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From UK dialect. In the pro-temperance sense, Australian from early 1900s.

John Norton, an early enemy of wowsers (temperance sense), claimed it to be an acronym for "We Only Want Social Evils Remedied", but that is likely a folk etymology.

A story has it that gospellers in the streets of Clunes, Victoria in the 1870s were called rousers but one of the town councillors had a speech impediment and couldn't pronounce his "R"s, thus giving wowser. (Reference: Bill Wannan, Australian Folklore, Lansdowne Press, 1970, reprint 1979 →ISBN, under "Wowser", page 568.)


  • IPA(key): /ˈwaʊzə(ɹ)/
  • (file)
  • Rhymes: -aʊzə(ɹ)


wowser (plural wowsers)

  1. (obsolete) A lout or similar disruptive person.
  2. (Australia, New Zealand, derogatory) One with strong moral views against excessive consumption of alcohol, gambling, pornography, etc., who seeks to promulgate those views.
    • 1950, Neville Shute, A Town Like Alice, London: The Reprint Society, 1952, Chapter 9, p. 259,[1]
      “I’d like to come with you one day up to the top end,” she said. “I suppose it’ll have to be after we’re married.”
      He grinned. “Plenty of wowsers back in Willstown to talk about it, if you came before.”
    • 1996, Janette Turner Hospital, Oyster, Virago Press, paperback edition, page 65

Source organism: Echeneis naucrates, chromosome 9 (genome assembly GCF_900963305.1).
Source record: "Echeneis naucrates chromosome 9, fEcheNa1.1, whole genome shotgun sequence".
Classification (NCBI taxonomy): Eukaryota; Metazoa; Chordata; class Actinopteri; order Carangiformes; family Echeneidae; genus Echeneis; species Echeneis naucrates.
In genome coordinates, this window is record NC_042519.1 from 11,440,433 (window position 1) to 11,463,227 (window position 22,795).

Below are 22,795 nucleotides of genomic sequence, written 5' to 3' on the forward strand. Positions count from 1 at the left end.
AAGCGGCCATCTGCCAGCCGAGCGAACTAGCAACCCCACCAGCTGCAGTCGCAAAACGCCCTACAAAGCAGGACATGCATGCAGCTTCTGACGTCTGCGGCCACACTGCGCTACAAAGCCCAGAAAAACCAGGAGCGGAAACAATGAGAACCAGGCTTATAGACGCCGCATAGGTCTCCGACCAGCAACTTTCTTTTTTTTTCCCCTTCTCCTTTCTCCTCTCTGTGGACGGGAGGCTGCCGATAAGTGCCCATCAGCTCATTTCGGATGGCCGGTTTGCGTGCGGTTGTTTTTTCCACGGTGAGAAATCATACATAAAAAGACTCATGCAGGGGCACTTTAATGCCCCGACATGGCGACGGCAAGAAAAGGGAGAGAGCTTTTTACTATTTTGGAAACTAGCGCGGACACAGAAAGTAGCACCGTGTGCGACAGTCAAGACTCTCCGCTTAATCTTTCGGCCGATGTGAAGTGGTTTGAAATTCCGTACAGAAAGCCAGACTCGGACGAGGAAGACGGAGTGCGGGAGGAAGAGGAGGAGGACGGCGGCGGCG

As for the rest, the pay is not bad, coming as it does from the pockets of the three local warlords who hired me: two graziers, one of whom is also a terrible wowser (everyone calls him 'Mr Prophet', though I call him - privately, of course - Mr Brimstone, or Old Blood-and-Thunderguts); the third is the owner of the pub.
    • 1999, Anna E. Blainey, The prohibition and total abstinence movement in Australia, 1880 - 1910, Robert Dare (editor), Food, Power and Community, page 142,
      When they have paid attention to temperance advocates they have tended to dismiss them as ‘wowsers’ or ‘puritans’ intent on suppressing pleasure.
    • 2010, Robert Cettl, Offensive to a Reasonable Adult: Film Censorship and Classification in 'Secular' Australia, page 43,
      Quite simply, to a wowser, adults should not be allowed to see, hear and read as they wished, but should only be allowed to see hear and read that which fully conforms to Australia's Christian heritage [] .
  3. Alternative form of wowzer


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